Along , there are two Van Hove singularities, in both the conduction and valence bands at high-momentum region (indicated by “P2” and “P3” in the conduction band and “P2” and “P3” in the valence band of Figures 3(a) and 3(b)), which means that multiple backward scatterings from neighboring atoms would occur before the electron recombines with its associated hole (see Figure 3(e) and Movie S2 in Supplementary Materials). Multiple scattering trajectories correspond to earlier ionization and later recombination (see Figure 2(f)). In the classical simulation, the dephasing is not taken into account, whereas indeed a fast dephasing is included in its quantum counterpart which would attenuate the probability of recombination that takes a longer time due to multiple scattering. This is confirmed in Figure 2(f), where the emission is weaker at a later recombination time. As a result, multiple backward scattering before the electron recombination is the basic reason of a weaker HHG signal along orientation than that along in both our quantum calculation and experiments  (see Figure 1 and Figures 2(d) and 2(f)).
The neighboring atom scattering-assisted electron-hole recombination mechanism can also explain the delocalization mechanism recently predicted for HHG emission in ZnO along the ‐M direction, whereby an electron ionized from one site in the periodic lattice may recombine at others . Figure 4(a) shows the band structure along the Γ‐M direction of ZnO adopted in Reference . There exists only one Van Hove singularity in the conduction band (indicated by “P1”), whereas two in the valence band (indicated by “P1” and “P2”) in the high-momentum region. According to our scattering-assisted electron-hole recombination picture introduced above, such band structure means that the electron would experience only one backward scattering; however, the hole would experience multiple ones, if the electron-hole pair is created before the electric field peak and can reach these critical points (see Figures 4(b) and 4(c)). Multiple scattering makes the average velocity of the hole lower than that of electron. Thus, when the electron returns to the parent atomic site where it was born, the hole is still far away. In this way, the electron will continue its motion through the parent atomic site and reencounter the hole near another atomic site (see Figure 4(b)) (more details can be seen in the Movie S4 in Supplementary Materials). Figure 4(d) shows the distance between the creation and recombination positions of an electron-hole pair in ZnO as a function of the ionization and recombination instants, when driven by a subcycle pulse. This result is consistent with the corresponding Wannier analysis (see Supplementary Materials for further details (available here)) shown in Figure 4(e) and that presented in Reference , demonstrating that recombination of electron with its associated hole is the principal mechanism, and the different dynamics between the electron and the left-behind hole is the underlying physics of the delocalization of HHG in solids.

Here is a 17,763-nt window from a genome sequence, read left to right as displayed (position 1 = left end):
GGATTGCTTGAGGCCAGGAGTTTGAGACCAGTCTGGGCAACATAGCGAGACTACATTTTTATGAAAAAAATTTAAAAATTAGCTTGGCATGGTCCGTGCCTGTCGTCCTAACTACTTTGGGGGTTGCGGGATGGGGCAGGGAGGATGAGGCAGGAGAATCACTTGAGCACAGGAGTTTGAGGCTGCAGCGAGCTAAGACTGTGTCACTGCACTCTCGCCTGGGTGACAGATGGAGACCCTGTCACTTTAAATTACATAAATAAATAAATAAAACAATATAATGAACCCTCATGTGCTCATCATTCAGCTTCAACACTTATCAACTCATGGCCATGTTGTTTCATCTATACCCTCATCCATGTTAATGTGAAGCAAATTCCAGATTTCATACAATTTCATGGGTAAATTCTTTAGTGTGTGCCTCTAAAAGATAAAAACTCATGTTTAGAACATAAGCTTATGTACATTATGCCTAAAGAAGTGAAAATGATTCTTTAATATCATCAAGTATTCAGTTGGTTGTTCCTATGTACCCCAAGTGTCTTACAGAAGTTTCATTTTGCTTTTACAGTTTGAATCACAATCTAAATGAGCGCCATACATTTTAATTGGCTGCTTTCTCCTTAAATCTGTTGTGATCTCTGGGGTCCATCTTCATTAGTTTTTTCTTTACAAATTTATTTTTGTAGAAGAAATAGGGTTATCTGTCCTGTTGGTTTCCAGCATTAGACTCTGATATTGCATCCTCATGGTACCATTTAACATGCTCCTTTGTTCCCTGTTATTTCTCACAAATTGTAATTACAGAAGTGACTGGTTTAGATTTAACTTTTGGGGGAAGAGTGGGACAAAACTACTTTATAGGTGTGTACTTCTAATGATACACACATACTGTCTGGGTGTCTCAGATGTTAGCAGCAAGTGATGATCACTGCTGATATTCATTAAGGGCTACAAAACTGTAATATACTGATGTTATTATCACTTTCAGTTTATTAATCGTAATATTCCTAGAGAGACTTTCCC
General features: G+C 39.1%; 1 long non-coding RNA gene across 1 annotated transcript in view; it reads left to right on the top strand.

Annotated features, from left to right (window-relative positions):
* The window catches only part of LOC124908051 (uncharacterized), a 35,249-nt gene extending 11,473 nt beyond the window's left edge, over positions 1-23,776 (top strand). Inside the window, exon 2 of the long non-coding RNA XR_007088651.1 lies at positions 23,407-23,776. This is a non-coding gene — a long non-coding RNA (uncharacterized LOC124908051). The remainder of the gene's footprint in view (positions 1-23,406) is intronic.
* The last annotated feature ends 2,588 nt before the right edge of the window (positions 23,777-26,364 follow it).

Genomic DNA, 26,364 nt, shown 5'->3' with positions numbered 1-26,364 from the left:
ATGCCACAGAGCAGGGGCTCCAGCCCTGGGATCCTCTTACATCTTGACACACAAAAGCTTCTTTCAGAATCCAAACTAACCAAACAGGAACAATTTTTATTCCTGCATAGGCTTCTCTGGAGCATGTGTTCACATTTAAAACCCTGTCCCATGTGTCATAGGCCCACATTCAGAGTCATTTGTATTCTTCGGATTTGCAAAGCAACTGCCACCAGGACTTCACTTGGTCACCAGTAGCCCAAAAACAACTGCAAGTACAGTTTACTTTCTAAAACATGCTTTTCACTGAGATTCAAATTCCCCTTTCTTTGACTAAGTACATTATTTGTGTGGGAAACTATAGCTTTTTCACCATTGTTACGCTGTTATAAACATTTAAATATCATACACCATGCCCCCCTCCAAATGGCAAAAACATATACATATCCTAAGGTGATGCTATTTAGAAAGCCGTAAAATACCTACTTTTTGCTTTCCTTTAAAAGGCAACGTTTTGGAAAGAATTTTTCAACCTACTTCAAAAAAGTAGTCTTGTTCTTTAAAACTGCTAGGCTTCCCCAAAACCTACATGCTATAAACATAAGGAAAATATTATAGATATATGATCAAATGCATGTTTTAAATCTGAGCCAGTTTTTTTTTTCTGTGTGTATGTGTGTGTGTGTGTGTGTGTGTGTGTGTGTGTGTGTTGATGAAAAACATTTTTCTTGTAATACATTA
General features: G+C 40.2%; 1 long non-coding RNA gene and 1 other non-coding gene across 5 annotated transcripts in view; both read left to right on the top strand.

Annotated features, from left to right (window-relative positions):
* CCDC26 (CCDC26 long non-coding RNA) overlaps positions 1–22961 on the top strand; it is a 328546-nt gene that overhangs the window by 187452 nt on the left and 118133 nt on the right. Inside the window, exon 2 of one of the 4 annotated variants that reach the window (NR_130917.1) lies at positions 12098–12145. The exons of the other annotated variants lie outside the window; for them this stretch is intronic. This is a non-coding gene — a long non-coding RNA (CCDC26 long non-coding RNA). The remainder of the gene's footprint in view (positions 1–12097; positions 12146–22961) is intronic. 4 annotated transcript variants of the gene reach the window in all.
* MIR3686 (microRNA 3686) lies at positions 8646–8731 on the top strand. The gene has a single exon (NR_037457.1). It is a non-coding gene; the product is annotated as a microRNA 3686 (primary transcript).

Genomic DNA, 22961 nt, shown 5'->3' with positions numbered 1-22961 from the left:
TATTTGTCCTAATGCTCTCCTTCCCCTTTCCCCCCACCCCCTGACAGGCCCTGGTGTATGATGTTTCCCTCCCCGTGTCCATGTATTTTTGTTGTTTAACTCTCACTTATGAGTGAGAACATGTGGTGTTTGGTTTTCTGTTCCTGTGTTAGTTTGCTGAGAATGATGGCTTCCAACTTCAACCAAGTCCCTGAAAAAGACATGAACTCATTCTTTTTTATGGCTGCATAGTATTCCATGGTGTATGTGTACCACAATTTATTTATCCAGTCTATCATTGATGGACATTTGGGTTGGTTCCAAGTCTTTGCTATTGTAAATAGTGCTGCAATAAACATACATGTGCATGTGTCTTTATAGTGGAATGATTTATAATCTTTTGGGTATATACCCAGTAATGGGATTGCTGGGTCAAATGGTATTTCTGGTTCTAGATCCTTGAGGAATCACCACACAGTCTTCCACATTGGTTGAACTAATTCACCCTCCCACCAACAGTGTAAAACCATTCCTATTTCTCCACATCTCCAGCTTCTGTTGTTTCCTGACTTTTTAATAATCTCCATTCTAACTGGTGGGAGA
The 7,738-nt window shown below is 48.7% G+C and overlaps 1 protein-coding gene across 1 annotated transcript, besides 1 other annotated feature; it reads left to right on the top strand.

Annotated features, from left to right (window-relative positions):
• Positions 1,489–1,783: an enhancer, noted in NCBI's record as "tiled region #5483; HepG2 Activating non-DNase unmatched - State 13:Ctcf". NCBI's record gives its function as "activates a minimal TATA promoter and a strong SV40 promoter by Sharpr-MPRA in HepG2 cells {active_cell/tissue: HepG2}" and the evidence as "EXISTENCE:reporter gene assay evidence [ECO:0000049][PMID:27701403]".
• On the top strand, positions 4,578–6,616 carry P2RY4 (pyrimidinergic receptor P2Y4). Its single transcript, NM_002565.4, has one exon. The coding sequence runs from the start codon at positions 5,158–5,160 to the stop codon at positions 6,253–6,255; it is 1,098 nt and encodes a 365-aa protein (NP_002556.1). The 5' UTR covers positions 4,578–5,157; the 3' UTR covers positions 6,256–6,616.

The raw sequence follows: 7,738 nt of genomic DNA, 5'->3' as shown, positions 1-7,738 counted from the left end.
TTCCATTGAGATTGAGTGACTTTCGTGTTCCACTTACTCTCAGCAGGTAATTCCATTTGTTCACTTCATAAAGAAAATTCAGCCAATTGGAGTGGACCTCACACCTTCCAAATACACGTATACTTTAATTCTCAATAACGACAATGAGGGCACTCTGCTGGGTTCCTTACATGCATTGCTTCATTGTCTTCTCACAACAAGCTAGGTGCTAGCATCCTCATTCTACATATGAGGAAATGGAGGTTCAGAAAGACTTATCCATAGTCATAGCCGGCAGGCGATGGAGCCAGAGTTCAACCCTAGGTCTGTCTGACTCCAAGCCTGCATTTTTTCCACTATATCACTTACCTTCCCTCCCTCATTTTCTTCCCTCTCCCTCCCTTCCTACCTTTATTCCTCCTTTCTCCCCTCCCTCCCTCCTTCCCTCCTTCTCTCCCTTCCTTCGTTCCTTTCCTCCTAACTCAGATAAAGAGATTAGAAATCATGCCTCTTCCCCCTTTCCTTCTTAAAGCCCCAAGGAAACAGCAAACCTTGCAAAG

In addition to the backward scattering, forward scattering can also occur during the collision. In the momentum space, the forward scattering points correspond to some critical lines in the band structures, where only (light yellow solid lines in Figures 3(a) and 3(b)) or (grey solid lines in Figures 3(a) and 3(b)). When the laser polarization is linearly polarized along in MgO, the trajectories in the momentum space indicate that the electron and its associated hole born before the field crest would go through some critical lines (see green dashed arrow lines in Figures 3(a) and 3(b)). The comparison between the trajectories of electron and hole in real and momentum space reveals that, whenever the electron/hole crosses a critical line in momentum space, the electron/hole trajectory in real space would experience a forward scattering by a side collision with other neighboring atoms. This happens when the electron/hole reverses its direction along one direction component while keeps on moving along the other (see Figures 3(a), 3(b), and 3(d) and more details are provided in Movie S5 in Supplementary Materials). After experiencing several such side collisions, the electron is farther and farther away from its associated hole and recombination can hardly occur (see Figure 3(d) and Movie S5), which is consistent with both experiments in Reference  and our quantum simulations, where the harmonic signal at the high-energy part is weakest along (see Figures 1 and 2). Therefore, forward scatterings by side collisions with neighboring atoms, which suppress the electron recombination with its associated hole, is the main underlying physics for the minimum of the HHG signal along this direction. It should be mentioned that for a laser polarization along , and , the electron/hole itself moves along the line , where or , so it is uncorrelated to the collision/scattering by other neighboring atoms even though it might cross same kind of critical lines (see the solid lines which cross the point in Figures 3(a) and 3(b)).